My first time seeing this, I had just returned from a course at the Infantry School at CFB Gagetown, a sprawling army base near Fredericton, New Brunswick. My flight home into Toronto’s Pearson Airport was mainly made up of military personnel, most of whom were from the Gagetown based 2nd Battalion, The Royal Canadian Regiment Battle Group, returning to Afghanistan after their mid-tour leave. As I and another reservist were picking up our baggage several people approached us and offered the thank yous which we politely deferred to those headed back to Afghanistan. It was June 23, 2007, and Sgt Christos Karigiannis, Cpl Stephen Bouzane, and Pte Joel Wiebe, killed by a roadside bomb on the 20th, were being brought home. Driving east along Highway 401 home, I noticed the fire trucks on a couple of overpasses, and saw the flags, but I had no idea what I was seeing. Then the cortege passed us coming the other way from Trenton. I suddenly understood.

That night I moved into a new condo we had just bought in Oshawa, not far from the 401, and we made a point of making sure that whenever a family was making the journey down what had come first informally but now legally to be known as the Highway of Heroes, we would be there – to stand, to honour, to bear witness to the sacrifice of our brothers and sisters. We would return many times, never in uniform, never drawing any attention to ourselves, just to join the crowds.

It became even more real to me on the morning of December 5, 2008. That morning I received a phone call informing me that a roadside IED had killed three Canadians, including Cpl Mark MacLaren, who at the time was serving with 1 RCR. Mark, or Chinaman as we knew him, previously served in the same Reserve unit as I did. He had also been one of the Crazy Eights wounded during Op MEDUSA on his first Afghan tour, while still a Reservist. He came home and immediately transferred to the Regular Force, returning to Afghanistan two years later.

I had chatted with him on MSN a couple of weeks before, a brief exchange where he told me about an ambush he’d gotten in. Long after his death, we learned that he was to be awarded the Medal of Military Valour for his actions during that ambush, and subsequently, that along with Captain Goddard, he would be having a new Coast Guard ship named after him as well.

I attended Chinaman’s repatriation the following Monday in Trenton, and after his funeral, attended by some 800 people including many from the community who didn’t know him personally but wanted to pay tribute, we boarded buses for Ottawa and Canada’s National Military Cemetery. Ottawa’s firefighters and the public also lined the streets in the same way as the Highway of Heroes, and I then understood what the sight must be like to the families of the fallen – how much it must mean to them.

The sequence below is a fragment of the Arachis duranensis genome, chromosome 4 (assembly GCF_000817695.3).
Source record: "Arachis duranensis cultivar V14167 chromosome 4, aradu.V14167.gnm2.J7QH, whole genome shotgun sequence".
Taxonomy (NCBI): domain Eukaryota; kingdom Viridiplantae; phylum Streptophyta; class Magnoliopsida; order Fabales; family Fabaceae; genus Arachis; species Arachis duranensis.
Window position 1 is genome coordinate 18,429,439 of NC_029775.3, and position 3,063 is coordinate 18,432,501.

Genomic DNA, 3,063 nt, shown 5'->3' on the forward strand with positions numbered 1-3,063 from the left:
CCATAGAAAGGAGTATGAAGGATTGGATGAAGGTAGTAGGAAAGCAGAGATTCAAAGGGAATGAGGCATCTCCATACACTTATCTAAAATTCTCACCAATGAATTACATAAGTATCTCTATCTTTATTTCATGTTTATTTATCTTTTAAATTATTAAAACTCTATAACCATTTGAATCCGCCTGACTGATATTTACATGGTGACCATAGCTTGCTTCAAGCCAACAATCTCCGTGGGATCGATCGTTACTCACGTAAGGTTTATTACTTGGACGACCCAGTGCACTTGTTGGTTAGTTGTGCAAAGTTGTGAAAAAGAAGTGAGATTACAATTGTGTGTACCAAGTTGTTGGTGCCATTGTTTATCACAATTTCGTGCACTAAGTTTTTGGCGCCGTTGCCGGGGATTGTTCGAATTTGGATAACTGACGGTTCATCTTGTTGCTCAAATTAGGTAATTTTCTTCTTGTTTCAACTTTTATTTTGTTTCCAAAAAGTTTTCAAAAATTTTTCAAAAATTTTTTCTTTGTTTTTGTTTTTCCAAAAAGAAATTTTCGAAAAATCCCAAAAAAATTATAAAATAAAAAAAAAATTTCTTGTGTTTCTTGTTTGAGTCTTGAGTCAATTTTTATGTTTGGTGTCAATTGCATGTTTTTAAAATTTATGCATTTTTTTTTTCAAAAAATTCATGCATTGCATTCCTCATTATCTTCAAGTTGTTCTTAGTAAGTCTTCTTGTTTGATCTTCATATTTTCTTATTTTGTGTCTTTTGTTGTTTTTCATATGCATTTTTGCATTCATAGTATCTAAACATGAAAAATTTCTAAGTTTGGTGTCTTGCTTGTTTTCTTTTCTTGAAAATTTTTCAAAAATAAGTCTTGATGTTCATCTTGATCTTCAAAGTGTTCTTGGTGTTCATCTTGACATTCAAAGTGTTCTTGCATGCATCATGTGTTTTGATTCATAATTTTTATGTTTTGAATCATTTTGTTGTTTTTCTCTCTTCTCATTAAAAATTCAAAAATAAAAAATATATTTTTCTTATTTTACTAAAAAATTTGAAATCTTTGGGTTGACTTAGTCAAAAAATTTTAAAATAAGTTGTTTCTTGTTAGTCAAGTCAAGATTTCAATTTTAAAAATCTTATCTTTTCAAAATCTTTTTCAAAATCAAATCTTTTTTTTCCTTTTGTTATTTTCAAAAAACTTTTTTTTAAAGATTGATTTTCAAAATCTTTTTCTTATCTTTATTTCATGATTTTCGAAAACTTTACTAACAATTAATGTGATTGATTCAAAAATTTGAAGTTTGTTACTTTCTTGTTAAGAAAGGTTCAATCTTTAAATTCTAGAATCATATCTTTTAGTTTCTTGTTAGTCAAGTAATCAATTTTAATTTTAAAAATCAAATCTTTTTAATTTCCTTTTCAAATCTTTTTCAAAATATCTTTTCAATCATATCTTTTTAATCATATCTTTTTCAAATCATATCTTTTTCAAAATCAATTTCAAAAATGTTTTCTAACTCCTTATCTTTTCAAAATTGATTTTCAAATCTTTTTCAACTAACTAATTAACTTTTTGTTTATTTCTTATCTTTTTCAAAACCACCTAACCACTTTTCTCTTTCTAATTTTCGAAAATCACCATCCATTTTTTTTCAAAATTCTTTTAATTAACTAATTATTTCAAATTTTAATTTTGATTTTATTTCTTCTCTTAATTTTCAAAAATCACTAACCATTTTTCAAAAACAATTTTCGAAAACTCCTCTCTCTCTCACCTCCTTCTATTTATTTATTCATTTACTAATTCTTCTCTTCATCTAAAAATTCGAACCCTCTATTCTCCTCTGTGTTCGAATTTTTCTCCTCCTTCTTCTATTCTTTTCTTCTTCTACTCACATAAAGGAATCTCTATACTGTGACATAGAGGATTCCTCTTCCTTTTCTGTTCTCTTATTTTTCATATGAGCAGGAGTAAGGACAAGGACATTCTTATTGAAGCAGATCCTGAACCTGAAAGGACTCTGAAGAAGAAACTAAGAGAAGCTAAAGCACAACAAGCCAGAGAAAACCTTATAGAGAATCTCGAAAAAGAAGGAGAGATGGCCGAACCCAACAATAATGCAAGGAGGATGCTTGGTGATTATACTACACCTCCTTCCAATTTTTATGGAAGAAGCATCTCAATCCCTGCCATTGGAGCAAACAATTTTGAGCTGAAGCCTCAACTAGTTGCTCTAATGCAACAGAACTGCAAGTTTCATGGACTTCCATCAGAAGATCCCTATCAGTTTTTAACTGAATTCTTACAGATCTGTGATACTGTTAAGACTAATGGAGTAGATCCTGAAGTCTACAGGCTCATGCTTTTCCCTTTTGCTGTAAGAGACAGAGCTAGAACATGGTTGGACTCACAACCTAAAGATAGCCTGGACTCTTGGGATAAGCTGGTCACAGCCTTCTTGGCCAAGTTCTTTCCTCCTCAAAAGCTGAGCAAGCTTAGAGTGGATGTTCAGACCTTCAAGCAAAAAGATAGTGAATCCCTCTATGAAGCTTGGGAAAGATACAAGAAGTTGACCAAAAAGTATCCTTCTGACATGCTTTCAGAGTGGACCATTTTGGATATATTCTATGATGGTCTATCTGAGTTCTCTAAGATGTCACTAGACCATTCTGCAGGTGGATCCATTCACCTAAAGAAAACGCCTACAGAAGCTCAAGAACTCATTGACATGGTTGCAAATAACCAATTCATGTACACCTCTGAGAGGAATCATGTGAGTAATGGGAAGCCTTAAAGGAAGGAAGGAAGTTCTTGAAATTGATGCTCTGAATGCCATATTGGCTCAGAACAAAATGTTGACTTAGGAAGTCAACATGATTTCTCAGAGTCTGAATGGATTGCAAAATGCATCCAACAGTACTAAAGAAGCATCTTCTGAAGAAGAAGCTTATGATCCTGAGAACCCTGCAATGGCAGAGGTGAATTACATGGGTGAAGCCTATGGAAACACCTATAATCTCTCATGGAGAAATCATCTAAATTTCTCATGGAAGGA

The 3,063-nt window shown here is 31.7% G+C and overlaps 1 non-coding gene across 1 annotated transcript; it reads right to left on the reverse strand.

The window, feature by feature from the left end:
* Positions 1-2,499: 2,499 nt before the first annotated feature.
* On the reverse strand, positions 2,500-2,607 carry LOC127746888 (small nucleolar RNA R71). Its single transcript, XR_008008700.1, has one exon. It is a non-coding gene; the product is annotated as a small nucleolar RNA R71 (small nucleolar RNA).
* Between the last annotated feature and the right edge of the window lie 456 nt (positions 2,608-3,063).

Around that time calls went out to for Reserve augmentees for 3 RCR BG’s next rotation. Fresh off the final qualification hurdle I had to jump, I put my name in and started the process to get ready to deploy. Around that time I joined twitter with some grand plan to eventually microblog the experience. Just before the work up training period was to start I learned I wouldn’t be going. Life works that way sometimes, and there were some silver linings to the cloud.

Throughout those times, when things started heating up and the faces of young Canadians lost in Afghanistan became sadly common on the front pages of Canadian newspapers, there was a shift in public opinion, a palpable change in how the military was viewed. At the same time there was much debate – how we got into this war, who put us there, to what end, when would we leave, what was the mission about, etc. Not long after the decision was made to move from Kabul to the relatively more dangerous Kandahar, the Liberal government of Paul Martin was replaced by the Conservative Stephen Harper, and many people came to suggest, completely erroneously, that somehow Harper had changed the nature of the mission or was somehow responsible for the casualties. That simply wasn’t true, and served to cloud any rational discussion for quite a while.

What was clear, though, is that regardless of people’s opinion of the mission, they asked questions and took interest – and they started to treat people in uniform very differently, in a way that made me uncomfortable. I now live in a “military” town so it’s not really a novelty to see someone in uniform, but before moving last winter, it was. I remember walking into a Dairy Queen of all places with a friend, both in uniform, to grab some quick dinner – someone in the drive-thru line paid for our dinner having seen us walk in.